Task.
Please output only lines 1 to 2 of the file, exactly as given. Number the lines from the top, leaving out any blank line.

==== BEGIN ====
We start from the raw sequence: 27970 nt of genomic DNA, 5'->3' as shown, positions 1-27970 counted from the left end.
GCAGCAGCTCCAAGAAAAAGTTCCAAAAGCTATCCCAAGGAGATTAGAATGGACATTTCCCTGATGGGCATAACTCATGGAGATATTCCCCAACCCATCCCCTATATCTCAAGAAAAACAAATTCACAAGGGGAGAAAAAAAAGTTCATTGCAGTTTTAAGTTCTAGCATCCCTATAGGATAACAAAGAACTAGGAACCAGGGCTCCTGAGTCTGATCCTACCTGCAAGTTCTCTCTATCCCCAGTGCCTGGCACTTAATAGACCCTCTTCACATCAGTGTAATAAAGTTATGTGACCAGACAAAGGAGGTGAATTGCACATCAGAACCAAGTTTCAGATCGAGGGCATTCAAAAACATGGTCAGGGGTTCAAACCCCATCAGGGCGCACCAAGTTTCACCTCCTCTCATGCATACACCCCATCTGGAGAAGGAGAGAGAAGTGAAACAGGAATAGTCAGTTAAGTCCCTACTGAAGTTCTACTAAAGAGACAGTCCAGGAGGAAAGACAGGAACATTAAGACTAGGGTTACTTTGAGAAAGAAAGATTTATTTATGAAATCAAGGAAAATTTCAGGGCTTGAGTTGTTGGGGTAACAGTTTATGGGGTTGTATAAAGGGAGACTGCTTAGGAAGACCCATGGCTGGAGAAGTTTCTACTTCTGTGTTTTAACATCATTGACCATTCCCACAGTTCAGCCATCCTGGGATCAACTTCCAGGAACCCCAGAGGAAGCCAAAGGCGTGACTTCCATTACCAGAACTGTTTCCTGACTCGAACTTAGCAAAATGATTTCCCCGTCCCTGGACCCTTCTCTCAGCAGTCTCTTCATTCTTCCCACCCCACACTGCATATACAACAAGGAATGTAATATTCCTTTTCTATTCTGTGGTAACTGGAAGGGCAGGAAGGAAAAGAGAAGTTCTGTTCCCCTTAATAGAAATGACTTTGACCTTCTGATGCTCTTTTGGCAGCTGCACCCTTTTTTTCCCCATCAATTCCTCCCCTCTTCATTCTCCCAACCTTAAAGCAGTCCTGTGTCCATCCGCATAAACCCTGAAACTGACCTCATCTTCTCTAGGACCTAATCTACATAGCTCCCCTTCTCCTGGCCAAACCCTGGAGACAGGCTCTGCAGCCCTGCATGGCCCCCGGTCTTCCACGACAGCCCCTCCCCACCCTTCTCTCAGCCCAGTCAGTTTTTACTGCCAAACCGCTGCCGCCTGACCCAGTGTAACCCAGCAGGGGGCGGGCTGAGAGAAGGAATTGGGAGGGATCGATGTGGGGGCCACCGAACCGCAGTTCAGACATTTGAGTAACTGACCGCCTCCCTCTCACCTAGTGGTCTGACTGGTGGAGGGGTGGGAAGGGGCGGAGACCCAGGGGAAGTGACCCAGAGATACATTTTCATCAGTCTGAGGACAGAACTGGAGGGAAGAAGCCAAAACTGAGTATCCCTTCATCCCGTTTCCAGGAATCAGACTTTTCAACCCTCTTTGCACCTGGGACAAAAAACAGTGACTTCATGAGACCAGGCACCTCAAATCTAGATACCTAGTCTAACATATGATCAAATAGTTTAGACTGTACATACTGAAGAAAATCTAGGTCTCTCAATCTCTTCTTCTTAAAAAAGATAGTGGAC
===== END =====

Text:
We start from the raw sequence: 27970 nt of genomic DNA, 5'->3' as shown, positions 1-27970 counted from the left end.
GCAGCAGCTCCAAGAAAAAGTTCCAAAAGCTATCCCAAGGAGATTAGAATGGACATTTCCCTGATGGGCATAACTCATGGAGATATTCCCCAACCCATCCCCTATATCTCAAGAAAAACAAATTCACAAGGGGAGAAAAAAAAGTTCATTGCAGTTTTAAGTTCTAGCATCCCTATAGGATAACAAAGAACTAGGAACCAGGGCTCCTGAGTCTGATCCTACCTGCAAGTTCTCTCTATCCCCAGTGCCTGGCACTTAATAGACCCTCTTCACATCAGTGTAATAAAGTTATGTGACCAGACAAAGGAGGTGAATTGCACATCAGAACCAAGTTTCAGATCGAGGGCATTCAAAAACATGGTCAGGGGTTCAAACCCCATCAGGGCGCACCAAGTTTCACCTCCTCTCATGCATACACCCCATCTGGAGAAGGAGAGAGAAGTGAAACAGGAATAGTCAGTTAAGTCCCTACTGAAGTTCTACTAAAGAGACAGTCCAGGAGGAAAGACAGGAACATTAAGACTAGGGTTACTTTGAGAAAGAAAGATTTATTTATGAAATCAAGGAAAATTTCAGGGCTTGAGTTGTTGGGGTAACAGTTTATGGGGTTGTATAAAGGGAGACTGCTTAGGAAGACCCATGGCTGGAGAAGTTTCTACTTCTGTGTTTTAACATCATTGACCATTCCCACAGTTCAGCCATCCTGGGATCAACTTCCAGGAACCCCAGAGGAAGCCAAAGGCGTGACTTCCATTACCAGAACTGTTTCCTGACTCGAACTTAGCAAAATGATTTCCCCGTCCCTGGACCCTTCTCTCAGCAGTCTCTTCATTCTTCCCACCCCACACTGCATATACAACAAGGAATGTAATATTCCTTTTCTATTCTGTGGTAACTGGAAGGGCAGGAAGGAAAAGAGAAGTTCTGTTCCCCTTAATAGAAATGACTTTGACCTTCTGATGCTCTTTTGGCAGCTGCACCCTTTTTTTCCCCATCAATTCCTCCCCTCTTCATTCTCCCAACCTTAAAGCAGTCCTGTGTCCATCCGCATAAACCCTGAAACTGACCTCATCTTCTCTAGGACCTAATCTACATAGCTCCCCTTCTCCTGGCCAAACCCTGGAGACAGGCTCTGCAGCCCTGCATGGCCCCCGGTCTTCCACGACAGCCCCTCCCCACCCTTCTCTCAGCCCAGTCAGTTTTTACTGCCAAACCGCTGCCGCCTGACCCAGTGTAACCCAGCAGGGGGCGGGCTGAGAGAAGGAATTGGGAGGGATCGATGTGGGGGCCACCGAACCGCAGTTCAGACATTTGAGTAACTGACCGCCTCCCTCTCACCTAGTGGTCTGACTGGTGGAGGGGTGGGAAGGGGCGGAGACCCAGGGGAAGTGACCCAGAGATACATTTTCATCAGTCTGAGGACAGAACTGGAGGGAAGAAGCCAAAACTGAGTATCCCTTCATCCCGTTTCCAGGAATCAGACTTTTCAACCCTCTTTGCACCTGGGACAAAAAACAGTGACTTCATGAGACCAGGCACCTCAAATCTAGATACCTAGTCTAACATATGATCAAATAGTTTAGACTGTACATACTGAAGAAAATCTAGGTCTCTCAATCTCTTCTTCTTAAAAAAGATAGTGGAC